In the New Testament, in James 5:19-20, we read:

My brethren, if anyone one of you strays from the way of truth, and someone turns him back, let him know that whoever turns back a sinner from the error of his ways shall save his soul from death, and shall cover a multitude of sins.

1 Peter 4:7-8 contains the same phrase:

Now the consummnation of all is here. Be of sound mind, then, and sober in prayers: before all, have a sincere love for other among yourselves: for love covers a multitude of sins.


According to Protestants, what does "cover a multitude of sins" mean?

2 Answers 2


In James 5:20, the expression "shall cover a multitude of sins" means that the sins of the person who has strayed will be forgiven by God. The significance is that if the sinful person listens and repents, eternal punishment will be averted. Linked to this is Jude verse 23:

"Rescue others by snatching them from the flames of judgment." (NLT)

1 Peter 4:7-8 is cross-referenced to Proverbs 10:12 which says:

"Hatred stirs up dissension, but love covers over all wrongs."

The emphasis here is on how love promotes forgiveness.

However, because Protestants don't distinguish between "mortal" and "venial" sins, then no reference is made to any explicit sin. All sin is rebellion against God and the Protestant view is that there is only one sin that can't be forgiven by God and that is the sin of rejecting Christ Jesus as Lord and Saviour.

Edit for clarification: The Protestant view is that all sins are mortal sins in that even one sin makes the offender worthy of eternal separation from God.

Here is a summary of the Protestant view of justification and salvation as expressed by John Stott:

I have been saved – in the past – from the penalty of sin – by a crucified Saviour: “For in this hope we were saved" (Romans 8:24).

I am being saved – in the present – from the power of sin – by a living Saviour: "For the message of the cross is foolishness to those who are perishing, but to us who are being saved it is the power of God" (1 Corinthians 1:18).

I shall be saved – in the future – from the presence of sin – by a coming Saviour: "Since we have now been justified by his blood, how much more shall we be saved from God's wrath through him!" (Romans 5:9)

  • @Sola Gratia - wow! that was quick. Sorry about misspelling venial.
    – Lesley
    Commented Apr 20, 2018 at 17:16
  • Quick follow up: does "multitude" of sins not implicitly restrict the kinds of sins that are 'covered' by this kind of behaviour (i.e. imlying a distinction between sins)? Commented Apr 20, 2018 at 17:48
  • @Sola Gratia I understand “multitude” to mean any and all, that there is no restriction or distinction implied. Within the context of James 5:20 the one who restores the person who has strayed will cover the many sins of the person who has fallen into error and will be forgiven by God. God’s wrath toward the believer’s sin was satisfied completely at the cross. See Romans 8:24, 1 Corinthians 1:18, Romans 5:9.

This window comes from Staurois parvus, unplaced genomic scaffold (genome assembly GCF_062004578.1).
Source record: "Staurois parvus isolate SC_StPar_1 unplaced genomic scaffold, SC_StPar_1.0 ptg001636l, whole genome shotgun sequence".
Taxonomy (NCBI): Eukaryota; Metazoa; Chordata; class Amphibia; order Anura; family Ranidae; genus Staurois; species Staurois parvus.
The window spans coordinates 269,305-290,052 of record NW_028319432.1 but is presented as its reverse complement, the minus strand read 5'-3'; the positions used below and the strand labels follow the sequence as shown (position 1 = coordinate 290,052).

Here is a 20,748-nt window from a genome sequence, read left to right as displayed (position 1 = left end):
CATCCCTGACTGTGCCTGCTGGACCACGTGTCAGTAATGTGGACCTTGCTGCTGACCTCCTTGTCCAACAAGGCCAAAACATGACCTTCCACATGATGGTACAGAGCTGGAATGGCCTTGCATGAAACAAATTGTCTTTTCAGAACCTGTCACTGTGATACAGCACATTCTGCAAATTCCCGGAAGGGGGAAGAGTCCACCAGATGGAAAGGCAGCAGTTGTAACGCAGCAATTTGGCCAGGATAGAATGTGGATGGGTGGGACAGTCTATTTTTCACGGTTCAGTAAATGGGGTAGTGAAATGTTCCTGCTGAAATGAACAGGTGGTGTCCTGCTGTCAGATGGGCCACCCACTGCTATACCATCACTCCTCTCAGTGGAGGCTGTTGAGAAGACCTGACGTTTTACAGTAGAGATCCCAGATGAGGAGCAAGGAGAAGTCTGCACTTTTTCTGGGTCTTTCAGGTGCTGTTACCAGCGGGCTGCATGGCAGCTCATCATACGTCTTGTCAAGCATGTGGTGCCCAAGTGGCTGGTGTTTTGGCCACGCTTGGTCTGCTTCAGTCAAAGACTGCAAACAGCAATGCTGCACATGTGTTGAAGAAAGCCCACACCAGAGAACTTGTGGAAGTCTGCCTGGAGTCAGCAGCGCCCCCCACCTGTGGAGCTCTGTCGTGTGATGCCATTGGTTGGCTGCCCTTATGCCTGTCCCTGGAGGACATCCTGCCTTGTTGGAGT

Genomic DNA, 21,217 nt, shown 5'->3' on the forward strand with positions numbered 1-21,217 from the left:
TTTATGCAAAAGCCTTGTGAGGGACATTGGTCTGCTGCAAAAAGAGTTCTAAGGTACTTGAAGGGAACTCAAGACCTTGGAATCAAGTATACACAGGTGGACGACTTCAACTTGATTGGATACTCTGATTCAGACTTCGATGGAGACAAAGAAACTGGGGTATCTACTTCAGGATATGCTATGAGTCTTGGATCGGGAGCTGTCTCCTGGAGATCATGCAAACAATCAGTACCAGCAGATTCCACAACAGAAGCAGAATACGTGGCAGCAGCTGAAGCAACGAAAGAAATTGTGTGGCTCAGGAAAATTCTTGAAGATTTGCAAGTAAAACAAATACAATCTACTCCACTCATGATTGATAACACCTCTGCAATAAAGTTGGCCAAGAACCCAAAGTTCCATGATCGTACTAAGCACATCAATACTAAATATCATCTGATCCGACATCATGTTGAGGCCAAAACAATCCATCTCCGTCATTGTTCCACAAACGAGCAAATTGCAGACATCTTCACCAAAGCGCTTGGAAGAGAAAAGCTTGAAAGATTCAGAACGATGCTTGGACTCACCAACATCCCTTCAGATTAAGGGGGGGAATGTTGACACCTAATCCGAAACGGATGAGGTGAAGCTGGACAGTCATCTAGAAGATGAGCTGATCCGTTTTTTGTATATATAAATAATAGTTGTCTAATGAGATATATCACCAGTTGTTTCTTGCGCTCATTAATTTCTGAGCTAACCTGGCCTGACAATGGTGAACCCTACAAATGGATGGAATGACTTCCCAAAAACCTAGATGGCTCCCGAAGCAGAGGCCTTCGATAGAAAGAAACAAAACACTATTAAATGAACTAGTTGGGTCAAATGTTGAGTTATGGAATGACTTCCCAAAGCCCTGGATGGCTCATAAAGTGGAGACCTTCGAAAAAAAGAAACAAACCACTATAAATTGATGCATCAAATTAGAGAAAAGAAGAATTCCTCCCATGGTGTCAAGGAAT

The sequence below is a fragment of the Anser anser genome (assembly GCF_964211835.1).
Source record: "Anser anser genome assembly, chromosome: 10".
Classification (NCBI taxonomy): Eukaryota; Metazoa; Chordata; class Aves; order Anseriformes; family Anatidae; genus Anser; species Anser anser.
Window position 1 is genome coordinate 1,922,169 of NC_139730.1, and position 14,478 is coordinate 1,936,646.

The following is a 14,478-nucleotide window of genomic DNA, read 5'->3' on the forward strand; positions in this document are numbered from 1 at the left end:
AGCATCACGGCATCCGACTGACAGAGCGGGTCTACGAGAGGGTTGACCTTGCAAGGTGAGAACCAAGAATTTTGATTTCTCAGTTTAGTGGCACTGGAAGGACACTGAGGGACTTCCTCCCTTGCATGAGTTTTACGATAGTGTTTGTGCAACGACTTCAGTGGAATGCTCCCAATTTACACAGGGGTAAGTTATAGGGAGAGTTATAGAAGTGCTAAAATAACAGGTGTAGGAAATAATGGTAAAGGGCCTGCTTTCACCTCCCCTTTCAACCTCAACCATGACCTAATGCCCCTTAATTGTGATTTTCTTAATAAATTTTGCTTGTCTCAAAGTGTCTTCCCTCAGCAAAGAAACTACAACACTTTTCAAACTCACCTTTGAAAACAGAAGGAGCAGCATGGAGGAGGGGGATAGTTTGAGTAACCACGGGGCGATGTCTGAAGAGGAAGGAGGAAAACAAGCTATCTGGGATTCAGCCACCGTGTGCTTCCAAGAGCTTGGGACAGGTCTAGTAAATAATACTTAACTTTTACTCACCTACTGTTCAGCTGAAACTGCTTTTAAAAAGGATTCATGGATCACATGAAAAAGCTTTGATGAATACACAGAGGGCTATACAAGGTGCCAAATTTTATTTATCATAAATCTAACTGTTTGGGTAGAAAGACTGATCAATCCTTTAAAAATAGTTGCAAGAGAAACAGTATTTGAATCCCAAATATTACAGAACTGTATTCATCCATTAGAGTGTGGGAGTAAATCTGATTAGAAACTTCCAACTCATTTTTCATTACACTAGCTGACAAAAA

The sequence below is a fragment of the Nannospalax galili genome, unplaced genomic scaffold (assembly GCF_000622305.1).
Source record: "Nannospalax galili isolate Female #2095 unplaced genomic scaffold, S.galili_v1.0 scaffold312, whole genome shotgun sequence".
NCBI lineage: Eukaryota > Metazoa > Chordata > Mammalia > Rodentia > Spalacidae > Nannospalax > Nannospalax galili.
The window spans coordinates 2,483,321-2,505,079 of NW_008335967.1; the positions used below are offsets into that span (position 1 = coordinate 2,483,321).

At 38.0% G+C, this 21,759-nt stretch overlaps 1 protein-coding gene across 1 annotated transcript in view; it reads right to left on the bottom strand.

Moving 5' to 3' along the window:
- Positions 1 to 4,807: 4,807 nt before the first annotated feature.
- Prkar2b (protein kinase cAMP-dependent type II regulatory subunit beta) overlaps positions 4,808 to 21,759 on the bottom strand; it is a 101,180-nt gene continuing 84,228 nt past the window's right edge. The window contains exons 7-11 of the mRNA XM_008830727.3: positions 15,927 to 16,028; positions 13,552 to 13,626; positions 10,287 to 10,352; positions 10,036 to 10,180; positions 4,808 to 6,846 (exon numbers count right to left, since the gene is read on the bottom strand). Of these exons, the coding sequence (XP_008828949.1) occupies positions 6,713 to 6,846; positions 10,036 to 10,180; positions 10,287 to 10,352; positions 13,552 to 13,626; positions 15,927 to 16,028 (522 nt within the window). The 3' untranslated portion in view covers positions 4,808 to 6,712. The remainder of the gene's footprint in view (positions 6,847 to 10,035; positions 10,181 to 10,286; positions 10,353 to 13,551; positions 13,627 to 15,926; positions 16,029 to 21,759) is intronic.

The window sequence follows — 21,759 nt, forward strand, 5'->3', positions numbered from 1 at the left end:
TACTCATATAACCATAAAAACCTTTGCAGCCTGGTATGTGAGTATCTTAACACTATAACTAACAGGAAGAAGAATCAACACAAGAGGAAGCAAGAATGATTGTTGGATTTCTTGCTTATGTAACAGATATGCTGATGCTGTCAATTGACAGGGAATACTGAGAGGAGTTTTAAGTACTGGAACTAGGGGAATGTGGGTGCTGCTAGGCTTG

– Lesley
    Commented Apr 21, 2018 at 7:54
  • Just responded to another (old) question you asked on the forgiveness of sin: Protestant interpretation of John 20:23 in light of Matthew 9:8?
    – Lesley
    Commented Apr 21, 2018 at 15:55

I actually think the covering of sins is based on the presumed Juridical Soteriological theory. Many times Salvation is construed in the Western context as how "God looks at out sins"(He imputes us with Christ's righteousness and not according to our past or current state). Here is an example of that thinking, based on the Lutheran theology I was originally raised with.

"According to the medieval understanding of justification, which was derived from Augustine, a person gradually receives divine grace, eventually healing sin’s wounds. But in his mature doctrine of justification, Luther abandoned the medical image of impartation for the legal language of imputation: God accepts Christ’s righteousness, which is alien to our nature, as our own. Though God does not actually remove our sins—we are at the same time righteous and sinful (simul justus et peccator)—he no longer counts them against us. To use Luther’s words, it is a “sweet exchange” between Christ and the sinner: “Therefore, my dear brother, learn Christ and him crucified; learn to pray to him despairing of yourself, saying ‘Thou, Lord Jesus, art my righteousness and I am thy sin. Thou hast taken on thyself what thou wast not, and hast given to me what I am not.’”


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